Toshiba delays earnings again, considers US unit sale

Miwa SUZUKI
Toshiba said last week it had picked the Bain Capital-led consortium as the leading candidate to buy its prized chip business in a deal reportedly worth some $18 billion

Toshiba on Tuesday won approval again to delay releasing its earnings, averting an embarrassing delisting, while it said it would try to sell a US nuclear division hit by massive losses and allegations of accounting fraud.

Japanese financial regulators have given the company until April 11 to publish results for the October-December quarter, which were originally due in mid-February.

Toshiba said it needed more time to probe claims of misconduct by senior managers at Westinghouse Electric and gauge the impact on its finances.

"An additional four weeks will be necessary to finalise the investigation," Toshiba said.

The company's top executive also said it will move to offload its controlling stake in Westinghouse, but did not elaborate.

President Satoshi Tsunakawa also declined to comment on earlier reports that it was mulling bankruptcy protection for the troubled nuclear business.

"Nothing has been decided yet," he told a news briefing Tuesday.

The Tokyo-listed stock dived nearly nine percent in early afternoon trade, as news that Toshiba would not release its numbers Tuesday raised fears it could be yanked from Japan's premier stock exchange.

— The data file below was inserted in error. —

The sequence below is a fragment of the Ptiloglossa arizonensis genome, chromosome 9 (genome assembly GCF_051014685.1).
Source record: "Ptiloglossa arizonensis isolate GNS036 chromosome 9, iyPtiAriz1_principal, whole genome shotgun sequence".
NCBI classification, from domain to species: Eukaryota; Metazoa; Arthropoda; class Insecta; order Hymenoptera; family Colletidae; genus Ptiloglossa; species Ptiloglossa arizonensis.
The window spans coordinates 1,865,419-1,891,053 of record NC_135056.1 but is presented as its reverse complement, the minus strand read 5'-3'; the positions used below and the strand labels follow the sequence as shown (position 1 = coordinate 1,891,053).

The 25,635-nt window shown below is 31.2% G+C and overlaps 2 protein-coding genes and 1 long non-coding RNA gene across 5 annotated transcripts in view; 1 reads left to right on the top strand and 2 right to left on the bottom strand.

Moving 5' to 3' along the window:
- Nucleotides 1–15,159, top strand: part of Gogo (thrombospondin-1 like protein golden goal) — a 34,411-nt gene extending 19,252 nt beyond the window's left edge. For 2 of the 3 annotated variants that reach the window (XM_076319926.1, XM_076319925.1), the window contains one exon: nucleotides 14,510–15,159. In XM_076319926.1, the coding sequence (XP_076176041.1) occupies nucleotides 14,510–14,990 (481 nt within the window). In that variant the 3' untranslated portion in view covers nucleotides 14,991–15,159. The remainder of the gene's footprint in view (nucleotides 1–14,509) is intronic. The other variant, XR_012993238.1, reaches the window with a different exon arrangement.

The green light from regulators pushing back the deadline eased concerns about a delisting and Toshiba recovered to end at 215.9 yen ($1.90), up 0.46 percent.

However, after markets closed, the Tokyo bourse said Toshiba still risked being delisted unless it improved internal controls.

Toshiba shares have been hammered this year, losing more than half their value since late December when it first warned of multi-billion-dollar losses at Westinghouse.

The probe was started after a whistleblower complained that one or more Westinghouse executives exerted "inappropriate pressure" on its accounting.

The crisis comes less than two years after Toshiba's reputation was badly damaged by separate revelations that top company executives had pressured underlings to cover up weak results for years after the 2008 global financial metldown.

Investors "will be watching how the group plans to turn itself around and how quickly. They've been in a mess for years now so they need to act quickly," Mari Iwashita, chief market strategist at SMBC Friend Securities, told AFP.

Toshiba has previously warned it was on track to report a net loss of 390 billion yen in the fiscal year to March, as it faced a writedown topping 700 billion yen at Westinghouse.

The vast conglomerate -- which has about 188,000 employees globally and annual revenue topping 5.6 trillion yen -- once touted its overseas nuclear business as a future growth driver, filling a hole left after the 2011 Fukushima crisis slammed the brakes on new atomic projects in Japan.

But cost overruns have hit Westinghouse's finances hard.

Toshiba is now dramatically reducing its nuclear ambitions overseas and plans to stop building new atomic power plants, but said it will keep making related equipment.

The cash-strapped company has sold off a number of assets, including a medical devices unit and most of its home appliance business. Its prized memory chip business is now on the block.